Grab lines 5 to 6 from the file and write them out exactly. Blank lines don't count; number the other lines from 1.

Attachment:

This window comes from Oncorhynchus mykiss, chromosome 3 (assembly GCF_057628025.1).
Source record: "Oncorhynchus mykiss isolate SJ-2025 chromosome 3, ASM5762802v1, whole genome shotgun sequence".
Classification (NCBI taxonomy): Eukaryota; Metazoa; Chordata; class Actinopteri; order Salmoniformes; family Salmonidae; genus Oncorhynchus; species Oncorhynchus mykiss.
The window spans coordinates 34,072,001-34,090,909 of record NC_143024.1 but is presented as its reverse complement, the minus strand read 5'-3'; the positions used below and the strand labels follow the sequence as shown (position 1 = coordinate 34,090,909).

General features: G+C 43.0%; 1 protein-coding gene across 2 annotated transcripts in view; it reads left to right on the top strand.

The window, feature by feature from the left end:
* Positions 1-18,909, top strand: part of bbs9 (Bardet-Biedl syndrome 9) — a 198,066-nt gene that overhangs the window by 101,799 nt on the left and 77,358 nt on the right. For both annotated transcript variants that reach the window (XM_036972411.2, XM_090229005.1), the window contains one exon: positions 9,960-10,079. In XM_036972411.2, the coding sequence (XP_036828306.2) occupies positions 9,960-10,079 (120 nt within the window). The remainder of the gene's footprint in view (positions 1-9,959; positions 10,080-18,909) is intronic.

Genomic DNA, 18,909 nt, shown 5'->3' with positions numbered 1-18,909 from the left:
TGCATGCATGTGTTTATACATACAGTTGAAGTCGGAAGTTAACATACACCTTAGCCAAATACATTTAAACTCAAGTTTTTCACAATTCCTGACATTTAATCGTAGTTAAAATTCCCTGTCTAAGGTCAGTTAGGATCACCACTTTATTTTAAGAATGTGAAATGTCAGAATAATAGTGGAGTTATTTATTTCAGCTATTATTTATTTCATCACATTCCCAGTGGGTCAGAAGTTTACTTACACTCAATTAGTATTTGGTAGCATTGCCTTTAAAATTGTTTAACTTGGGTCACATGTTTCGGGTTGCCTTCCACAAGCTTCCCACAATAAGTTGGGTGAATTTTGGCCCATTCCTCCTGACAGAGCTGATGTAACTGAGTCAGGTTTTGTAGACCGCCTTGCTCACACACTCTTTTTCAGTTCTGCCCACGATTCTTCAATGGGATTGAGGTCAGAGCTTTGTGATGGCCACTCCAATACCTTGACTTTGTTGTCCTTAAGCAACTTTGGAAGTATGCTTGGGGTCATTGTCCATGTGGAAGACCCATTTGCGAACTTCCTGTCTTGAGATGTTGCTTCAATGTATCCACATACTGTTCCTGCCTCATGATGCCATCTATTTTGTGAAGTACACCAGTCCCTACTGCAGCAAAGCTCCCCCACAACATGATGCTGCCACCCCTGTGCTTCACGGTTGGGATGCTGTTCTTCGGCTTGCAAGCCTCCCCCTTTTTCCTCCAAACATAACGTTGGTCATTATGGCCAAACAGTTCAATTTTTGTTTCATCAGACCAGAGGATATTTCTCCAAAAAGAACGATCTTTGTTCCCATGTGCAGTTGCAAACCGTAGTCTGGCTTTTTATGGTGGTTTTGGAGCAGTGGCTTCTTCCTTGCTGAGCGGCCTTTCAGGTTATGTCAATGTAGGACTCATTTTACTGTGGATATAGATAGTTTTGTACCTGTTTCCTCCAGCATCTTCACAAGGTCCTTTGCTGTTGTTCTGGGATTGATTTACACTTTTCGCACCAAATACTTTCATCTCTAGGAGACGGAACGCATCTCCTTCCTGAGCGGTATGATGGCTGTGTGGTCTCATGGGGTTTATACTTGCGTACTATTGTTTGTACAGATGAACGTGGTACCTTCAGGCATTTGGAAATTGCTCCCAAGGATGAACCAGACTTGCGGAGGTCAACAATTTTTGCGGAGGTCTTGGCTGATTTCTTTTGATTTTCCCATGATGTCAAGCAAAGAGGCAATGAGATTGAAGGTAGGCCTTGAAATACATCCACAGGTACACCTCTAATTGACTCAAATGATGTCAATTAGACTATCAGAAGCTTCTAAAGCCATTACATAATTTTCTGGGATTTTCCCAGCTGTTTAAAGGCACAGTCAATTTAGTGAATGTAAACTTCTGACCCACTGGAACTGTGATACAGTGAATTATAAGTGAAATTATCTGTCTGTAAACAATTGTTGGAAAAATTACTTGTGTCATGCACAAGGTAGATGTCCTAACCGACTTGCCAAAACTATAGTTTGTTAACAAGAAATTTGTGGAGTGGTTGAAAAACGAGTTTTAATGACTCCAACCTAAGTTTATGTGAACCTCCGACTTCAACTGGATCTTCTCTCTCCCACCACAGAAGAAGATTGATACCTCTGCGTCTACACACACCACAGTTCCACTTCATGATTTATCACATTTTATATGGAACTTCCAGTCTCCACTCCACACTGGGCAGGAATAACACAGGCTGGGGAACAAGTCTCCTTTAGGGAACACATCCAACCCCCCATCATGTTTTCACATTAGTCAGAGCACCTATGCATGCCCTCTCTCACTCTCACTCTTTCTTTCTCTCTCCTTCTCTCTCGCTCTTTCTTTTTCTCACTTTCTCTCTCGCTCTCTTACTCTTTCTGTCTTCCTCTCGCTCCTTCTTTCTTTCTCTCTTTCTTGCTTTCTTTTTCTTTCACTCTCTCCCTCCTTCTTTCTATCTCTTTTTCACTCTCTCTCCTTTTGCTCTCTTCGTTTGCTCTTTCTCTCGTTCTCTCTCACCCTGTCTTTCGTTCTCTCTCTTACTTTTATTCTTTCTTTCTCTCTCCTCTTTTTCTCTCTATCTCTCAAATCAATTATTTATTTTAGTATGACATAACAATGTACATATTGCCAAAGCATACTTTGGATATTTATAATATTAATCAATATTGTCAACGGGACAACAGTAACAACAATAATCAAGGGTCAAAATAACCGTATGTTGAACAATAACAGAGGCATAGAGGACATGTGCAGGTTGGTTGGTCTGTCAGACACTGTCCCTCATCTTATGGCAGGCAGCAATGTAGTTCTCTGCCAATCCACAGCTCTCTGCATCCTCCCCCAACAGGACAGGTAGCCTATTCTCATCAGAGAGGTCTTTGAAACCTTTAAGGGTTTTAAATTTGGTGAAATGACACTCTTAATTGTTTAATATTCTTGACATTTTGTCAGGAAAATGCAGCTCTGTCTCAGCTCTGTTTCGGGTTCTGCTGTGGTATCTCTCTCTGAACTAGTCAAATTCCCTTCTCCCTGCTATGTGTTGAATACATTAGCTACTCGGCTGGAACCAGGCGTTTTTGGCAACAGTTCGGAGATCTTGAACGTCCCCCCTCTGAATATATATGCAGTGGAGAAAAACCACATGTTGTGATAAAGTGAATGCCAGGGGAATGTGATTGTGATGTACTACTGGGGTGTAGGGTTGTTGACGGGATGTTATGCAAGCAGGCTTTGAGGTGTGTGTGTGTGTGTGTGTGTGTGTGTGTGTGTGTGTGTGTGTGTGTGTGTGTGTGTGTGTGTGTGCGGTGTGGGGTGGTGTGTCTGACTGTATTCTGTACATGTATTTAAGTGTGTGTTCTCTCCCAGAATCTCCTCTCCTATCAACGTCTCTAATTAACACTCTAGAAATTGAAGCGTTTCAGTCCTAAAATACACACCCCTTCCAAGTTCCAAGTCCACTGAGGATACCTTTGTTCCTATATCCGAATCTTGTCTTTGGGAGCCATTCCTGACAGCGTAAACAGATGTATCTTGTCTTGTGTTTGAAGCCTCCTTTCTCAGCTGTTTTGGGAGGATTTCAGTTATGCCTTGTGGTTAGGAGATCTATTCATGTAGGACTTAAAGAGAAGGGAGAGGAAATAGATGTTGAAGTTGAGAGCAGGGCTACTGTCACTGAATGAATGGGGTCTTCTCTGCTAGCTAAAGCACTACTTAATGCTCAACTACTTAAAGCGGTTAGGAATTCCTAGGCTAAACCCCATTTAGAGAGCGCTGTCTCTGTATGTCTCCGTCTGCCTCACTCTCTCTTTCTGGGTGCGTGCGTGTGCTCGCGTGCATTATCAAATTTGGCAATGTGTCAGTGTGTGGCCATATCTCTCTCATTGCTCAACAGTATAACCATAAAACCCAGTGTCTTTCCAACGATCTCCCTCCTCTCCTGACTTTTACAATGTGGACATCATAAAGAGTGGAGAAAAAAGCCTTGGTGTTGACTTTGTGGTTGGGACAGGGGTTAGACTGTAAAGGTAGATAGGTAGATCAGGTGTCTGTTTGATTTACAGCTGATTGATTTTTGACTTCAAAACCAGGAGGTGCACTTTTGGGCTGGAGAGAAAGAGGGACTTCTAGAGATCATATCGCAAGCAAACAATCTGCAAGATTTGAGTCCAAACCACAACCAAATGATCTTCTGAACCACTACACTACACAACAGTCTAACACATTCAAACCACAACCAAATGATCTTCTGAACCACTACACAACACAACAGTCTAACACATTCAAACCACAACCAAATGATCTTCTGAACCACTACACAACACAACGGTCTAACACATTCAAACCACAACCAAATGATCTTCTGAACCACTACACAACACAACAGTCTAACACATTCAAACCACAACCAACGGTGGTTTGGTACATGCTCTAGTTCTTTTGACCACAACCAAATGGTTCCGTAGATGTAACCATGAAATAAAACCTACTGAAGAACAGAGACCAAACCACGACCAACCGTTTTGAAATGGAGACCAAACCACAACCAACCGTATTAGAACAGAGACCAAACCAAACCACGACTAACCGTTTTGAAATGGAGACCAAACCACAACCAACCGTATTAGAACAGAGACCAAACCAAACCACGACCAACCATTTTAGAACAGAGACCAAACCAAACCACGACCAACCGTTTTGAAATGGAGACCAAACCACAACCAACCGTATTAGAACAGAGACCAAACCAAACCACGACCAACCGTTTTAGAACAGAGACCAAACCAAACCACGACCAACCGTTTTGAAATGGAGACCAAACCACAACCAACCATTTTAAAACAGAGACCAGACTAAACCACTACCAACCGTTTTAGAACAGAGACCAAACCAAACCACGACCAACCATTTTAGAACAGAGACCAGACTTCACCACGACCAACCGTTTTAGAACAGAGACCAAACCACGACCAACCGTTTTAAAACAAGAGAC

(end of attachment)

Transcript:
General features: G+C 43.0%; 1 protein-coding gene across 2 annotated transcripts in view; it reads left to right on the top strand.

The window, feature by feature from the left end: